Looking around the conference, any conference you get a fascinating and insightful slice of your own questions - in this case questions that I myself at least struggle with.  Why am I so curious about the ministry of religion and its impact upon society?

For me the impact is the impact upon those I care about - the translation of laws, judgements and edicts upon life, fun, freedom and liberty - all within the welcome constraint of not harming others by your actions.

And looking round the folks here gathered, I find people talking laughing, sharing.  Indeed the laughter that I see is the ministry of love.  I remember well an interview with Michael Palin in which he recalled that many of the people who he found the most inspirational, the most funny and the most rewarding had studied such.  That they had spent years studying their life, their persona and honing their skills at university and within the subsequent social networks further built up their wisdom.  That the life enrichment of most people might come from their peers is perhaps obvious - I guess the answer I am looking for is whether the very enrichment and achievement of life can come through a faith model.  

And for now the faith model of the Unitarians looms up through chapel, dissent, campaigns - but I realise that even those words are deliberately chosen - church, legislation and lobbying can all be the same effects but entirely negative (to me) connotations.  But it seems to me that if the Unitarians are to be, to exist, to achieve then the definition needs to be spikey, curious and awkward.  For me Unitarians are those who are prepared to say no, ask why and who might stand up or refuse to.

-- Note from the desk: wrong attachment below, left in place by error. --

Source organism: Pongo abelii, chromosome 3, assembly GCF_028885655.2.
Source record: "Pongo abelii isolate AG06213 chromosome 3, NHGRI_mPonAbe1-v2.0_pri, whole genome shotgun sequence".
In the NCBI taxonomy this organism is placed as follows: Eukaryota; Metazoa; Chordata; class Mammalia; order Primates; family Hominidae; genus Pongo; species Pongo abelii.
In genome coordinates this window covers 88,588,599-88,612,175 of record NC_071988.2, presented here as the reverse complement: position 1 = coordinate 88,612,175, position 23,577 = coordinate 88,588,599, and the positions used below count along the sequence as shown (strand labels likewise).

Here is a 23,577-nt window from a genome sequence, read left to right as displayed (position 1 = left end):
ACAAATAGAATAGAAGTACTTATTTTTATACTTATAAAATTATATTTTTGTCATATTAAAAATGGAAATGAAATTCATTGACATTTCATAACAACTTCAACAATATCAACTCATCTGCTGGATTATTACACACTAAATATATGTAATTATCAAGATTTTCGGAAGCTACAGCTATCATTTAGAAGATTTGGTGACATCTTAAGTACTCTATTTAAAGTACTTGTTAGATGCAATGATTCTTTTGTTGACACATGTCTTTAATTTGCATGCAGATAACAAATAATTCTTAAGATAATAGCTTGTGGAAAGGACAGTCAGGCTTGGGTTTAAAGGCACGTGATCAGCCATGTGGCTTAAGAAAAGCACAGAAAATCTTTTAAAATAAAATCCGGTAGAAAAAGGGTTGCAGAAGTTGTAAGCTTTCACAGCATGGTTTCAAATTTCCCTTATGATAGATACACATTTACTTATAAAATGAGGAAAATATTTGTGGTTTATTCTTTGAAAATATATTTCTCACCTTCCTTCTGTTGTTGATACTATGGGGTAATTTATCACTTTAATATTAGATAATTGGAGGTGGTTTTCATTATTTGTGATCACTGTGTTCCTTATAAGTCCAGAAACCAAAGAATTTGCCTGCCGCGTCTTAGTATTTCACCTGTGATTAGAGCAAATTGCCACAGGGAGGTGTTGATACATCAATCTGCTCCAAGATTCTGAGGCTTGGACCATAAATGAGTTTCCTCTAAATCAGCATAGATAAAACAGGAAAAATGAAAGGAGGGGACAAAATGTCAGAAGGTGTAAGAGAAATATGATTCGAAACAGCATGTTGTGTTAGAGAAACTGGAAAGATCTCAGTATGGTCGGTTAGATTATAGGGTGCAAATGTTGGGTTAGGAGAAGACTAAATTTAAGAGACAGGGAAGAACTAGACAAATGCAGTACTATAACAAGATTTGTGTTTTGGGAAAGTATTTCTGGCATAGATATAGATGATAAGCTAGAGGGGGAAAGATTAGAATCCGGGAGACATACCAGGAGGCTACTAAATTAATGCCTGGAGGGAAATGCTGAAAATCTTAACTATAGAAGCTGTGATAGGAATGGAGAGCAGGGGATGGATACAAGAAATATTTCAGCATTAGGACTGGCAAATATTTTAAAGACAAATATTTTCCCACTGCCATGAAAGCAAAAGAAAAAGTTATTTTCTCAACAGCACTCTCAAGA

And so sitting here in Mill Hill Chapel - listening and enjoying the consummation of ideas, thinking and experience and I'm wondering how this dovetails with my faith and my advocacy.  And I find my ideas growing, developing, my impatience rising and looking round about inequality, poverty and fairness.  And being in the city centre of Leeds we are in the right place.  

But as the light streams in through the windows of Mill Hill Chapel I realise that perhaps the failure is to meet here in the daytime when the city is living and moving and content.  What would be more revelatory would be to meet here at night - when the city cannot or does not sleep, at night when the screams of pleasure are undermined by the groans and discomfort of the sleepless and the homeless and how the demands of work leads to us leaving towns and cities so we don't see the pains of others.  

For my part, I live in Chesterfield, I will be slipping back to my bed tonight, I will be walking out through these strong oak doors and across the shining square into the ocean liner-esq railway station, through the razor tenth ticket barriers and slide home.  But first that will be a brusque walk as I move across Leeds City Centre past and through the homeless, those in need or those who fit outside our society models - as I prove my prejudices right.

So where next for Unitarian theology? Perhaps it stands around and sleeps on our streets, in our doorways and in the apparent eternal struggle of the haves and the have nots.  For looking back over history, change was achieved through identified injustice, supported though the mass medium of protest, and enacted by the legislators and attentive - perhaps I can be more confident in my niche and step up and make my Unitarianism live.